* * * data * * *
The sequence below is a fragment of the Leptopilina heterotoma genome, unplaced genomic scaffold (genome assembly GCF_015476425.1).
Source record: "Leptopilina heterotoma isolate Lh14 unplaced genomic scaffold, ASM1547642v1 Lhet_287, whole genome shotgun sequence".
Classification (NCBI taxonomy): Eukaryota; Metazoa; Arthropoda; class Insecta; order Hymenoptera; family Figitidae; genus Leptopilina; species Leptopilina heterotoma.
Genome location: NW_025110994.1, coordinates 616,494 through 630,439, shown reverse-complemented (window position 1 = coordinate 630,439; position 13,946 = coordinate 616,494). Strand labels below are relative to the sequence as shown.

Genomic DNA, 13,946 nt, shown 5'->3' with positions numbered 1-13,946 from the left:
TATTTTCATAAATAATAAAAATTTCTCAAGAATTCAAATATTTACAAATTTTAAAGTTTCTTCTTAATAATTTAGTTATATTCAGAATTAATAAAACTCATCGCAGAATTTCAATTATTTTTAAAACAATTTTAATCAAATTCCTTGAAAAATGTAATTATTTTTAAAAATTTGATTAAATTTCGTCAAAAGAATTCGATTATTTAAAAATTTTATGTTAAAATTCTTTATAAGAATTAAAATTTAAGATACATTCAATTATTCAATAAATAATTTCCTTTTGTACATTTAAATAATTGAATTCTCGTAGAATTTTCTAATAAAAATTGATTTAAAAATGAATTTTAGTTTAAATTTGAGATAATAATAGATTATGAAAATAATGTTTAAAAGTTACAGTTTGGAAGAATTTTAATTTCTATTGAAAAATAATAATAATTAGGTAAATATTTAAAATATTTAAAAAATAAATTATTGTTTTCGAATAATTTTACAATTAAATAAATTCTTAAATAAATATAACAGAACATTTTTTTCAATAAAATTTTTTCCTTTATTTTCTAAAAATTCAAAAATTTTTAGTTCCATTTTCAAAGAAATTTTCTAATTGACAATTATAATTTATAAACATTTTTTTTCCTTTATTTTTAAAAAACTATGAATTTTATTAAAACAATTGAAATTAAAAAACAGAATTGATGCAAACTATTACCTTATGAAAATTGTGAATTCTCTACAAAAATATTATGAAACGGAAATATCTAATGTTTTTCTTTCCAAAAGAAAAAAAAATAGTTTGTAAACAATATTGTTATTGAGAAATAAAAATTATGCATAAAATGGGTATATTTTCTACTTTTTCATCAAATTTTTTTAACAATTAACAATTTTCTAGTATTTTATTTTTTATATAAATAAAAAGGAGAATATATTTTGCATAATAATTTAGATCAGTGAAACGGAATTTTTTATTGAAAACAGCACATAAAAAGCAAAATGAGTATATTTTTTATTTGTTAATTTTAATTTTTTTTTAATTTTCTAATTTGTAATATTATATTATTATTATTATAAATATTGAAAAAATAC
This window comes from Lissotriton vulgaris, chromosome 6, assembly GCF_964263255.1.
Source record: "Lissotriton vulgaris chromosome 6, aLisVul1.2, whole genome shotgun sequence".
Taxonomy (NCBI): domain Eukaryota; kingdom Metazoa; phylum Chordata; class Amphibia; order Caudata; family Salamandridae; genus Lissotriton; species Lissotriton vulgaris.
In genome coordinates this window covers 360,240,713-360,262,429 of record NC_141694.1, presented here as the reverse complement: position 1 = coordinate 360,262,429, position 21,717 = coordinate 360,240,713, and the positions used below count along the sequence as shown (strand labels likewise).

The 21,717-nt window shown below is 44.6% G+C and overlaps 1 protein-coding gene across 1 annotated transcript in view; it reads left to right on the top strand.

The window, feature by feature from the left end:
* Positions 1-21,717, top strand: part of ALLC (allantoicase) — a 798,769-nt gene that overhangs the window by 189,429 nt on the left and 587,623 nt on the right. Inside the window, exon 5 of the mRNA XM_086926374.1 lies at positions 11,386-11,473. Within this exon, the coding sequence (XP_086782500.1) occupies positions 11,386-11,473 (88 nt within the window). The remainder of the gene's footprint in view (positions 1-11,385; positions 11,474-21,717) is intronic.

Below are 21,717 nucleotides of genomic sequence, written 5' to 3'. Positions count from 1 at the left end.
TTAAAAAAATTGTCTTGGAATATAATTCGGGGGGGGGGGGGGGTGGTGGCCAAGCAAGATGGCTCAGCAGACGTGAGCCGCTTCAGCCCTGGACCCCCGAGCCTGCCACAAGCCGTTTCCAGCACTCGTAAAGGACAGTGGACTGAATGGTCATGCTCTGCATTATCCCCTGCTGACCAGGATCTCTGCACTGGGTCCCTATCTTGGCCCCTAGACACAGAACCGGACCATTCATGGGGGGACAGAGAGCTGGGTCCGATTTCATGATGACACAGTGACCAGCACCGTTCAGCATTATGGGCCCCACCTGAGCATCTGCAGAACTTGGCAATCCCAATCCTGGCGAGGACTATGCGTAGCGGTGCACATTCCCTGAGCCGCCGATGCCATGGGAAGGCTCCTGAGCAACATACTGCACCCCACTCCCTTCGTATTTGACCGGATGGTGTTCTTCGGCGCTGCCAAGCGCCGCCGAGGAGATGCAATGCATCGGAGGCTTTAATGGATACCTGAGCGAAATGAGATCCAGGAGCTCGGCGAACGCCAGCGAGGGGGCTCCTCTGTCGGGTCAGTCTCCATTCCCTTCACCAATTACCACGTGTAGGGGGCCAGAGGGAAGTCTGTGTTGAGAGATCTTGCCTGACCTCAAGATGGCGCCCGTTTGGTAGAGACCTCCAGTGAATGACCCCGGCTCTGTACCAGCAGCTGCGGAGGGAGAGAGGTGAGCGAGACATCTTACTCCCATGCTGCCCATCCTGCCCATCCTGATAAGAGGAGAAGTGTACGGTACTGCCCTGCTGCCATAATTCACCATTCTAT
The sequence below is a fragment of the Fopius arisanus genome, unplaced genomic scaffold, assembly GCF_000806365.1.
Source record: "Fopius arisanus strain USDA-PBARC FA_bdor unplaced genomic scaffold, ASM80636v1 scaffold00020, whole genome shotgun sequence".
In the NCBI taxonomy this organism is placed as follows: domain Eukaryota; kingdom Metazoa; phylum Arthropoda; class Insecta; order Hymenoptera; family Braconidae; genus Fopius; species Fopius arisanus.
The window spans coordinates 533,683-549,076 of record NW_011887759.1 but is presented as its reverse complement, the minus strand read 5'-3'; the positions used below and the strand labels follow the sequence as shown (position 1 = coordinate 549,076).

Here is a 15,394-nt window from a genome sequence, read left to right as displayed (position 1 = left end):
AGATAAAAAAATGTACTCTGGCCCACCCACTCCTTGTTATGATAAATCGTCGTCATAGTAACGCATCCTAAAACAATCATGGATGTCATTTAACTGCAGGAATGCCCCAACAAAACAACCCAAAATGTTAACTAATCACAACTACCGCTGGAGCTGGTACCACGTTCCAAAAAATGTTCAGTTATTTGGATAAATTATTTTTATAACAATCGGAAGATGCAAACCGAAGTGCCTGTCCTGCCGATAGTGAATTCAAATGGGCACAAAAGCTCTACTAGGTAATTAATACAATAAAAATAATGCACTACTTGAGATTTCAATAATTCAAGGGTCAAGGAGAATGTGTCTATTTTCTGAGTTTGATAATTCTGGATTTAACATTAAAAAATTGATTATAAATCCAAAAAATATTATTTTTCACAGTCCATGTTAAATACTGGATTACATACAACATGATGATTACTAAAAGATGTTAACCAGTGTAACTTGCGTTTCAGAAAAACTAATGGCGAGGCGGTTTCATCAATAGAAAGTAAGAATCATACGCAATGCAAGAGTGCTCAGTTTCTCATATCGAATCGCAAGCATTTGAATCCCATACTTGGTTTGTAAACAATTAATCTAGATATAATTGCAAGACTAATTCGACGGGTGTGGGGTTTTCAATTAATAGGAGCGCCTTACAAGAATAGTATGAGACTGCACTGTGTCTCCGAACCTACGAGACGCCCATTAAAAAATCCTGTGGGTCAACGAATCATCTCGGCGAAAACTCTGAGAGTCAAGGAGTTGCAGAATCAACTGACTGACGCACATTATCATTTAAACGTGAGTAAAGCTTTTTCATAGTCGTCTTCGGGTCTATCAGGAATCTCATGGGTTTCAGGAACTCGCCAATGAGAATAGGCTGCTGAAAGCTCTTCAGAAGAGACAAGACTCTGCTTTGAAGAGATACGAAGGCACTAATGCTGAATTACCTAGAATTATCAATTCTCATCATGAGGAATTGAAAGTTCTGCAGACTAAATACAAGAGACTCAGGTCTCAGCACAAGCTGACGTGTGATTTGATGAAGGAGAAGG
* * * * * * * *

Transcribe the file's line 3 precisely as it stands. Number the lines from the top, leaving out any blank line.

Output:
Classification (NCBI taxonomy): Eukaryota; Metazoa; Arthropoda; class Insecta; order Hymenoptera; family Figitidae; genus Leptopilina; species Leptopilina heterotoma.